Project #1 Cognitive dysfunction is increasingly considered to be a defining feature of addiction. The cognitive functions most commonly found to be impaired among substance users (attention, working memory, and inhibitory control) are precisely those functions that may be necessary for engaging and benefiting in behavioral therapies. This may be particularly relevant for cognitive behavioral approaches (CBT), as these functions are needed in order to (1) engage in and attend to treatment, (2) acquire new cognitive and behavioral skills and strategies, and (3) implement them effectively. This project will evaluate the extent to which training designed to enhance those target functions (attention, working memory, inhibitory control) delivered prior to a trial of computerized CBT (CBT4CBT) improves treatment engagement and outcome: Treatment will be delivered in 2 phases. In the first phase, 150 individuals with cocaine use disorder, all of whom are attending an intensive outpatient program, will be randomized to one of the following 4-week 'preparatory'conditions: (1) no training (treatment as usual only, TAU);(2) 4 weeks of a rapid abstinence initiation procedure (RAI), or (3) 4 weeks of RAI plus cognitive control training (CCT) with monetary incentives for improved performance. In the second phase, all participants will receive an 8-week trial of CBT4CBT (12 weeks total). Changes in the targeted cognitive functions and cocaine use will be assessed at baseline, after the 4 week preparatory phase, after the 8-week CBT4CBT trial, and at 1-, 3, and 6-month follow-up interviews. Neuroimaging using tasks selected to assess cognitive correlates of working memory, cognitive control, and regulation of craving (N-Back, Stroop, Regulation of Craving) will be done at 3 time points (baseline, post preparatory'phase, post CBT4CBT phase). These will be used to evaluate (1) neurocognitive predictors of treatment response in both phases, (2) effects of preparatory procedures on neurocognitive targets, and (3) changes in neural function associated with the preparatory conditions and CBT4CBT. We hypothesize improved function in attention, working memory, and inhibitory control will be associated with better learning and implementation of CBT skills and hence to reduced cocaine use. A six-month follow-up is included to evaluate the durability of intervention effects. The novel strategy of providing incentives contingent on improved performance on cognitive training tasks is likely to substantially improve CCT's effectiveness within this sample. The strategy of cognitive enhancement prior to initiation of treatment goes beyond previous research in this area by evaluating the effect of cognition as a modifiable mediator of a response to treatment, rather than testing direct effects of improving cognitive function on drug use outcomes. If shown to be effective, the strategy of enhancing cognitive function prior to initiation of treatment may generalize to other substance use disorders as it targets cognitive dysfunction as a defining feature of addiction.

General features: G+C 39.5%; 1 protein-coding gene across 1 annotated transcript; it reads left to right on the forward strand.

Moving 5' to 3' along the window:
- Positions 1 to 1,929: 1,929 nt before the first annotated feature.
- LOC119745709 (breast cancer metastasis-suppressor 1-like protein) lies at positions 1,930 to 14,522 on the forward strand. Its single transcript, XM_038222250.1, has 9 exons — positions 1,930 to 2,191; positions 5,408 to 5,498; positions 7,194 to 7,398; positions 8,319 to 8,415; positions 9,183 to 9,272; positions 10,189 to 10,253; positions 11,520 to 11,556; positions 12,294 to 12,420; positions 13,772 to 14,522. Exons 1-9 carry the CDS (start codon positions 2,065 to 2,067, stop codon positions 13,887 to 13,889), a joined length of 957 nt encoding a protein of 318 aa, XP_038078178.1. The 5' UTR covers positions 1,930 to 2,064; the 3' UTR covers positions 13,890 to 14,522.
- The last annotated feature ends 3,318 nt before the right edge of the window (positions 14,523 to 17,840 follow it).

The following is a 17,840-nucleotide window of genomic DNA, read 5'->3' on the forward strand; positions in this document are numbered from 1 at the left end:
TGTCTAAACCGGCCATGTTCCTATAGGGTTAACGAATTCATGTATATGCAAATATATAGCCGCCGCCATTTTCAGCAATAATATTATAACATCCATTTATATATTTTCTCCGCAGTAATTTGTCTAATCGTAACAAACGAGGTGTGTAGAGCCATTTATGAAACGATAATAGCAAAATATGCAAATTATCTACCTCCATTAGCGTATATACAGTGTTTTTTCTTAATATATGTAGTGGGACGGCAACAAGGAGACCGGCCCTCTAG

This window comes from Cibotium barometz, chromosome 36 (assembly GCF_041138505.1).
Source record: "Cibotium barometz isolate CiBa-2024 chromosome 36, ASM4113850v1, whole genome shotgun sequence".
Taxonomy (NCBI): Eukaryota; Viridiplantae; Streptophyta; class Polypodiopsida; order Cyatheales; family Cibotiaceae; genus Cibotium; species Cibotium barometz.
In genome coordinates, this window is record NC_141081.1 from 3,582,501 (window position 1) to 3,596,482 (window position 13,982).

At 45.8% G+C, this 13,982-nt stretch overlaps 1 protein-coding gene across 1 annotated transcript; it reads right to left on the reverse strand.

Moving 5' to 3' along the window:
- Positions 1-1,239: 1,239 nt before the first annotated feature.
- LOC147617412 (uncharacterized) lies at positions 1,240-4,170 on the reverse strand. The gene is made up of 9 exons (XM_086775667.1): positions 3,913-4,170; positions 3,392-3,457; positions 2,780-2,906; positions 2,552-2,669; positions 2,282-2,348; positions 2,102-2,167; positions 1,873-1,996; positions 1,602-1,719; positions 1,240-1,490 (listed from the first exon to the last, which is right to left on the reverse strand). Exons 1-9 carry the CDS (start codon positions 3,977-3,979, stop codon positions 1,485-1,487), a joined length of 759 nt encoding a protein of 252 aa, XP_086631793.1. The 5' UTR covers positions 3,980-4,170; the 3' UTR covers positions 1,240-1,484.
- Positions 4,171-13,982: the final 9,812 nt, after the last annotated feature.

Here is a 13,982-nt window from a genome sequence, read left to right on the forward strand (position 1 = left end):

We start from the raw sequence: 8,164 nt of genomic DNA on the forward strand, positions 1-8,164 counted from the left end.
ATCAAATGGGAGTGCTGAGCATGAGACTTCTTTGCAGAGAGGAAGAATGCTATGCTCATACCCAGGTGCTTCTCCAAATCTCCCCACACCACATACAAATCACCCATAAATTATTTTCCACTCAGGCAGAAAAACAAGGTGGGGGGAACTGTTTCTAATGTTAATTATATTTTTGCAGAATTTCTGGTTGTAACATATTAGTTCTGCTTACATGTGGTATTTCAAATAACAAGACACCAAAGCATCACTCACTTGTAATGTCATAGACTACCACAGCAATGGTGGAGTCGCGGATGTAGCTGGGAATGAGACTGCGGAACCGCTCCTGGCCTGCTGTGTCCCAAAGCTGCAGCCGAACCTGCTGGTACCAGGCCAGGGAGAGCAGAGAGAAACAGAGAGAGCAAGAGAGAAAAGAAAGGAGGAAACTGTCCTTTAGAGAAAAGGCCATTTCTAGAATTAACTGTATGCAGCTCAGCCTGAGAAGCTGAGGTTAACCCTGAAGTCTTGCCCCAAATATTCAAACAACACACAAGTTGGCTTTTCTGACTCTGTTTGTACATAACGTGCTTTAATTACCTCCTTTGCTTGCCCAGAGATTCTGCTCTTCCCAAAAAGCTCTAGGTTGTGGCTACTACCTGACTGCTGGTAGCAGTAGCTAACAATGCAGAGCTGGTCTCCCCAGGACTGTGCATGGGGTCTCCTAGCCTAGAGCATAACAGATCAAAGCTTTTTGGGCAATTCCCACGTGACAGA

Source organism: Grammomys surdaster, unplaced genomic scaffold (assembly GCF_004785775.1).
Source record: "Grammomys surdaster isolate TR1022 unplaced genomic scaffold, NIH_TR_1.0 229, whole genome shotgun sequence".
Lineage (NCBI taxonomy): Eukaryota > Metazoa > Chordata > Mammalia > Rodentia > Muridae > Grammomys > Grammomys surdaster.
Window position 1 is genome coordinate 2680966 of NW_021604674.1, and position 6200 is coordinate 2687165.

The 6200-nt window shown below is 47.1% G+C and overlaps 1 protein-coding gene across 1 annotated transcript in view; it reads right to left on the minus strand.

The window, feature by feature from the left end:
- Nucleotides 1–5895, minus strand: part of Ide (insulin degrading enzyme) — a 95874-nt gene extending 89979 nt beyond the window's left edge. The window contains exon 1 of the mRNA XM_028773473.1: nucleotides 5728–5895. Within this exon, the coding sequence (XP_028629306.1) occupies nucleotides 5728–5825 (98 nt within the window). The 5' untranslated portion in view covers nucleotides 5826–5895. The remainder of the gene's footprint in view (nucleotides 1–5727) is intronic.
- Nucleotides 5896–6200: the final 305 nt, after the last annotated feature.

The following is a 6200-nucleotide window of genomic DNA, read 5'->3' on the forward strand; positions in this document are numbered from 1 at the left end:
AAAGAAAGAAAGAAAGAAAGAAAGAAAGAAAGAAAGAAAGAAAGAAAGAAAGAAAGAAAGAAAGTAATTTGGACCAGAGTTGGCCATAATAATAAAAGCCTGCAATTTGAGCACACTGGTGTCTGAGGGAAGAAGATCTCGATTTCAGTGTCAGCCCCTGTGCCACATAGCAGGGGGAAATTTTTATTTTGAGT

National Institute of Health (NIH)
National Institute on Drug Abuse (NIDA)
Specialized Center (P50)
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Study Section
Special Emphasis Panel (ZDA1-EXL-T (03))
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Yale University
New Haven
United States
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